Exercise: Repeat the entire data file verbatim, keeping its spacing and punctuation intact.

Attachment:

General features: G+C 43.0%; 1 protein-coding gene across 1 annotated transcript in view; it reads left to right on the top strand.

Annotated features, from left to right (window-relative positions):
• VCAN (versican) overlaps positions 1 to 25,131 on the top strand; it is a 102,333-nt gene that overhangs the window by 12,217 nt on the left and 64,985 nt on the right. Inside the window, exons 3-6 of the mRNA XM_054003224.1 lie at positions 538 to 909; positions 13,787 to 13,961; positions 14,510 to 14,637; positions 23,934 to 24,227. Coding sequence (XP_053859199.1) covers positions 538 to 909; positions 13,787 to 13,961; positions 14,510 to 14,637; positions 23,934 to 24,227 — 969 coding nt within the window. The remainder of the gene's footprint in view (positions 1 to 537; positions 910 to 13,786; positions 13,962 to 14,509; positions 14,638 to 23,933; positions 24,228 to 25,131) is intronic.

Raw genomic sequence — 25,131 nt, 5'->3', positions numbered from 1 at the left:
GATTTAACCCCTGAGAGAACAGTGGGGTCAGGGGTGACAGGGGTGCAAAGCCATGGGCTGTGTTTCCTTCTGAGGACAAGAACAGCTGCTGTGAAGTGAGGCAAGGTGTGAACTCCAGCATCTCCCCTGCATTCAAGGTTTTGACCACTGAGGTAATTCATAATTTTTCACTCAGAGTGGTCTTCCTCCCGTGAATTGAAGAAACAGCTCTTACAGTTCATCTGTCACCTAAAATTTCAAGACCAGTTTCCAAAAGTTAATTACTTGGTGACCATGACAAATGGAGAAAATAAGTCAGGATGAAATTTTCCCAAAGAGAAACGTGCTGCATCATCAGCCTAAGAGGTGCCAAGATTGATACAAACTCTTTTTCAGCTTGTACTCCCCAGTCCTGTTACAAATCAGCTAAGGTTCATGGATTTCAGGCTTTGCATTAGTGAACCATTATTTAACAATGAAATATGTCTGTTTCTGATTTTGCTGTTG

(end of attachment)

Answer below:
General features: G+C 43.0%; 1 protein-coding gene across 1 annotated transcript in view; it reads left to right on the top strand.

Annotated features, from left to right (window-relative positions):
• VCAN (versican) overlaps positions 1 to 25,131 on the top strand; it is a 102,333-nt gene that overhangs the window by 12,217 nt on the left and 64,985 nt on the right. Inside the window, exons 3-6 of the mRNA XM_054003224.1 lie at positions 538 to 909; positions 13,787 to 13,961; positions 14,510 to 14,637; positions 23,934 to 24,227. Coding sequence (XP_053859199.1) covers positions 538 to 909; positions 13,787 to 13,961; positions 14,510 to 14,637; positions 23,934 to 24,227 — 969 coding nt within the window. The remainder of the gene's footprint in view (positions 1 to 537; positions 910 to 13,786; positions 13,962 to 14,509; positions 14,638 to 23,933; positions 24,228 to 25,131) is intronic.

Raw genomic sequence — 25,131 nt, 5'->3', positions numbered from 1 at the left:
GATTTAACCCCTGAGAGAACAGTGGGGTCAGGGGTGACAGGGGTGCAAAGCCATGGGCTGTGTTTCCTTCTGAGGACAAGAACAGCTGCTGTGAAGTGAGGCAAGGTGTGAACTCCAGCATCTCCCCTGCATTCAAGGTTTTGACCACTGAGGTAATTCATAATTTTTCACTCAGAGTGGTCTTCCTCCCGTGAATTGAAGAAACAGCTCTTACAGTTCATCTGTCACCTAAAATTTCAAGACCAGTTTCCAAAAGTTAATTACTTGGTGACCATGACAAATGGAGAAAATAAGTCAGGATGAAATTTTCCCAAAGAGAAACGTGCTGCATCATCAGCCTAAGAGGTGCCAAGATTGATACAAACTCTTTTTCAGCTTGTACTCCCCAGTCCTGTTACAAATCAGCTAAGGTTCATGGATTTCAGGCTTTGCATTAGTGAACCATTATTTAACAATGAAATATGTCTGTTTCTGATTTTGCTGTTG